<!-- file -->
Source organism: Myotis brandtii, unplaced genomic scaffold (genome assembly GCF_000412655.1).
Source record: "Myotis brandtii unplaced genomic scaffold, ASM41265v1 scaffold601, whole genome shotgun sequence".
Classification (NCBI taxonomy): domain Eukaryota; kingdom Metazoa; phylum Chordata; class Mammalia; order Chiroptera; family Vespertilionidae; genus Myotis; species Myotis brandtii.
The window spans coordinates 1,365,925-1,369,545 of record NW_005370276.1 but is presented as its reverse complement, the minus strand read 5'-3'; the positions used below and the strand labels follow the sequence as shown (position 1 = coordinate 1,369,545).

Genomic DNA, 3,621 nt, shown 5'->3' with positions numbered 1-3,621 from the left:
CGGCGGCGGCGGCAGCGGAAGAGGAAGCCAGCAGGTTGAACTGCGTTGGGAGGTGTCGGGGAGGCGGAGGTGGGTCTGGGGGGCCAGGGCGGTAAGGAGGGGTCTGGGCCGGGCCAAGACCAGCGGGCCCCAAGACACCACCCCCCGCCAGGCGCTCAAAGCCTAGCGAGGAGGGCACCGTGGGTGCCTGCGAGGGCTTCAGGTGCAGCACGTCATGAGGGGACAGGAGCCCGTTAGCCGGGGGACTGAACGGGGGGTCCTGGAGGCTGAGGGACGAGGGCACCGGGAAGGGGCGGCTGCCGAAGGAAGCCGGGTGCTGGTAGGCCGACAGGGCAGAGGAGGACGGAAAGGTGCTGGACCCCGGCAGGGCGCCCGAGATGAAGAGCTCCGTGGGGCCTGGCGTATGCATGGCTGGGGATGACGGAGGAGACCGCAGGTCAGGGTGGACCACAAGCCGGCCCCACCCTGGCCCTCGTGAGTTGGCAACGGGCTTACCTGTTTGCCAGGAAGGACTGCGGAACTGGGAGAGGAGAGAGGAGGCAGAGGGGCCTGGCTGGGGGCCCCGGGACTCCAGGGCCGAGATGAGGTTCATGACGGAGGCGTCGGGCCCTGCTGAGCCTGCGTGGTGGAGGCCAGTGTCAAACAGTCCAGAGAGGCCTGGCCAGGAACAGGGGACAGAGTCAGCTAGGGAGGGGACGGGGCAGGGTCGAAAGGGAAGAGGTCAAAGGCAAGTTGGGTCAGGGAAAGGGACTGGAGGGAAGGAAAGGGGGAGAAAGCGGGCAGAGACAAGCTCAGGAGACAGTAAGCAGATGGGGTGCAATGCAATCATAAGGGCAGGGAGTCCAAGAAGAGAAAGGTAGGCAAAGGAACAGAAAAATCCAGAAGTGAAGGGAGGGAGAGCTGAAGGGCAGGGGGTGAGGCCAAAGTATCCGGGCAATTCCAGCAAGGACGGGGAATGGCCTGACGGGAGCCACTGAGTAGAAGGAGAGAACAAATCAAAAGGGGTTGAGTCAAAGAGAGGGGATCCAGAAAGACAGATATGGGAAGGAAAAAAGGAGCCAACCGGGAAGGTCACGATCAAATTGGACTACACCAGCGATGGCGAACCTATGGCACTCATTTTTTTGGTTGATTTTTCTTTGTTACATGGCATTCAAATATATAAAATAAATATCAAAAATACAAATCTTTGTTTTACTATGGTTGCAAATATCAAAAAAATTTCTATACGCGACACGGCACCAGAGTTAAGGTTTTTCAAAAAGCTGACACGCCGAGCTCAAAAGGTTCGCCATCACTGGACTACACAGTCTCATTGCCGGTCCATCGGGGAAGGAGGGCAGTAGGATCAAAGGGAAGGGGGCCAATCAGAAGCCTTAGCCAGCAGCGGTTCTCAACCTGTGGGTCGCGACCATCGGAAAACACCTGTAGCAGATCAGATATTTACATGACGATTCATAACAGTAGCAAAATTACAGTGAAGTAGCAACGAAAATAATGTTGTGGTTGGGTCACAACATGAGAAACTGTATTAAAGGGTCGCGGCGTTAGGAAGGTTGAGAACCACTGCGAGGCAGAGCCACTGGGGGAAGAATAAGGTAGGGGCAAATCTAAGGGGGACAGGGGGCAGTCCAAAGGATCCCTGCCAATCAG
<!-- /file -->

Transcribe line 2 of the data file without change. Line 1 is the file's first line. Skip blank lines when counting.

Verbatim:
Source record: "Myotis brandtii unplaced genomic scaffold, ASM41265v1 scaffold601, whole genome shotgun sequence".